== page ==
This is where Parenthood begins to leave us.
The sixth and final season of the series about the cross-talkiest family in recent TV history began with an episode focused less on tear-jerking and more on story arc set-up. Personally, I was okay with this. In the premiere (title: “Vegas”), the Parenthood writers laid the foundation for what’s ahead in a way that suggested episode one was just a prelude to what could be 12 weeks of verklemptiness, interrupted by occasional bouts of heavy sobbing. In other words: if you didn’t cry this week, not to worry. Jason Katims and co. were just building. And if they continue to do that properly, the tears will come.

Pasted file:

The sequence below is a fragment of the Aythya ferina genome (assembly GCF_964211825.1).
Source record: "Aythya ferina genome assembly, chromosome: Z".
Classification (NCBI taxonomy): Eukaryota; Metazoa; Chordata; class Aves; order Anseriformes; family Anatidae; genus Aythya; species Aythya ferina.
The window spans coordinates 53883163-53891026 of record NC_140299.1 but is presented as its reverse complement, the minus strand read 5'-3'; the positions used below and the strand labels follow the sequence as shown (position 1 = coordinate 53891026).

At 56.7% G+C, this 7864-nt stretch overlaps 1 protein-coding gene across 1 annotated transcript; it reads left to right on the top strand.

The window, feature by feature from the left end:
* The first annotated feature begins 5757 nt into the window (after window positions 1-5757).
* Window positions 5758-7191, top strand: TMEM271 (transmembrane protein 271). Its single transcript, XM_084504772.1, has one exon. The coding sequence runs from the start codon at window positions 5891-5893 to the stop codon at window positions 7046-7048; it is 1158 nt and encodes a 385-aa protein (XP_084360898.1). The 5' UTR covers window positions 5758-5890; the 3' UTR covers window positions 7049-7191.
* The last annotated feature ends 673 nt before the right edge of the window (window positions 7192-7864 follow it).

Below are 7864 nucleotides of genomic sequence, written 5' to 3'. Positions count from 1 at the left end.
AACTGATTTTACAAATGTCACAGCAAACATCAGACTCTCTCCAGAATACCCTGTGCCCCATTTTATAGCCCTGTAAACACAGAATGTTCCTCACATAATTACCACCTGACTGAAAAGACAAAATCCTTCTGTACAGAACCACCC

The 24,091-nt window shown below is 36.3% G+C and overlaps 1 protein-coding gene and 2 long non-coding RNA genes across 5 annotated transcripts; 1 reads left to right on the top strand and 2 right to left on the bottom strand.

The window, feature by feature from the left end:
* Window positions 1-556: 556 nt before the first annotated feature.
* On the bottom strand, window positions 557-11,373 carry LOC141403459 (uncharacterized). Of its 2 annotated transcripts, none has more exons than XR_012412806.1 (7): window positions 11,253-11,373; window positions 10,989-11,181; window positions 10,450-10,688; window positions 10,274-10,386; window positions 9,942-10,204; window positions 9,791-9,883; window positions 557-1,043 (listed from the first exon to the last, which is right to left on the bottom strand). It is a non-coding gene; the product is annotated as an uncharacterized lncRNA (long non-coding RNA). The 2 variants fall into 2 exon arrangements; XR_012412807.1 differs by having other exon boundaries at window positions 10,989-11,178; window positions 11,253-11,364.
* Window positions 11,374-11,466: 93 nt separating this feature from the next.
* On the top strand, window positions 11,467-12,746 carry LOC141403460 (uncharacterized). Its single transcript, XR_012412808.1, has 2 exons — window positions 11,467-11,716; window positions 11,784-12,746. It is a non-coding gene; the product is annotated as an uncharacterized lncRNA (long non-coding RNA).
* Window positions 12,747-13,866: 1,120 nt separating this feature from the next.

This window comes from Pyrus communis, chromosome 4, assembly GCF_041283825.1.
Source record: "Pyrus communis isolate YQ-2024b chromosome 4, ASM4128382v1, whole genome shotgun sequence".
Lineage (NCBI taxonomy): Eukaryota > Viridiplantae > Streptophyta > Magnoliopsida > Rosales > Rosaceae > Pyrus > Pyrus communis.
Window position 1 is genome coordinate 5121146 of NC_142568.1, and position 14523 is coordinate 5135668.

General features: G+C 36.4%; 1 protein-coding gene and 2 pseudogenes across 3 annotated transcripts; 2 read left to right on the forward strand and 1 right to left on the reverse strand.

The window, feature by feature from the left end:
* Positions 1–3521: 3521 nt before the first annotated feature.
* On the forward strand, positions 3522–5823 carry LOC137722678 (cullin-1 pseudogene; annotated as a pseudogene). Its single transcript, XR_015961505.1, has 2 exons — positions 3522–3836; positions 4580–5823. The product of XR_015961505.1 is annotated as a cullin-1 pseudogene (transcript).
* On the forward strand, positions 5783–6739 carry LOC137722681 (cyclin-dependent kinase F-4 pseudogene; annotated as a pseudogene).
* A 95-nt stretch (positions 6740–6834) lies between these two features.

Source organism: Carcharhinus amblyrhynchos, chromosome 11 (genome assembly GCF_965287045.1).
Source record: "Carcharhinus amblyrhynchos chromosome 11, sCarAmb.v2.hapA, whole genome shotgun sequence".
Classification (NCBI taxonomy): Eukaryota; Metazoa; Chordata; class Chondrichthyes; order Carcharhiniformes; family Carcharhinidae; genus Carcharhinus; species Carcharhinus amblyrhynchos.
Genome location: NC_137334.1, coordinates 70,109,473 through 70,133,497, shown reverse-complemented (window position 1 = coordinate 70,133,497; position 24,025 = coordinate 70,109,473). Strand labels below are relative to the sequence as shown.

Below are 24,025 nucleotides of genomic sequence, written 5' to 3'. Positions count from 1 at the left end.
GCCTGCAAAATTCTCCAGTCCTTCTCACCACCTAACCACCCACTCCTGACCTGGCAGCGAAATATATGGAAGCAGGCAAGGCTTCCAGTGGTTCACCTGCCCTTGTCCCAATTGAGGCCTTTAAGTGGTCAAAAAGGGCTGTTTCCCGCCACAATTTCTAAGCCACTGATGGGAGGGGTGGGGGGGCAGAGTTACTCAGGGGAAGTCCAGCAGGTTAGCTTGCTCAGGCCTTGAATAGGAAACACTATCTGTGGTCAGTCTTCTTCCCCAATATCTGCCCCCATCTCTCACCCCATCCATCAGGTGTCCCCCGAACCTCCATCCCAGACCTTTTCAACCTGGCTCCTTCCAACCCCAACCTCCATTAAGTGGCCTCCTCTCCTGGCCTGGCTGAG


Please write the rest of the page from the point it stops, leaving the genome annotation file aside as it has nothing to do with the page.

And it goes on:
In lieu of über-emotional moments, this week’s Parenthood immediately and efficiently got right down to the business of explaining where our characters are at this moment in time, just a few months after we left them in their respective stages of marital separation and hospital-bed sex-having. The first episode confirmed a whole bunch of stuff, including: a pregnancy; the existence of a new relationship for Julia; the continued existence of Haddie’s relationship with Lauren, aka Tavi Gevinson; the (potential) beginning of a new blended family situation for Hank and Sarah; and the fact that it’s apparently possible to complete extensive renovations on a charter school in two days. But most importantly, the first episode confirmed this: that Zeek, who collapsed during a birthday trip to Las Vegas, may be facing some serious health problems during this final season.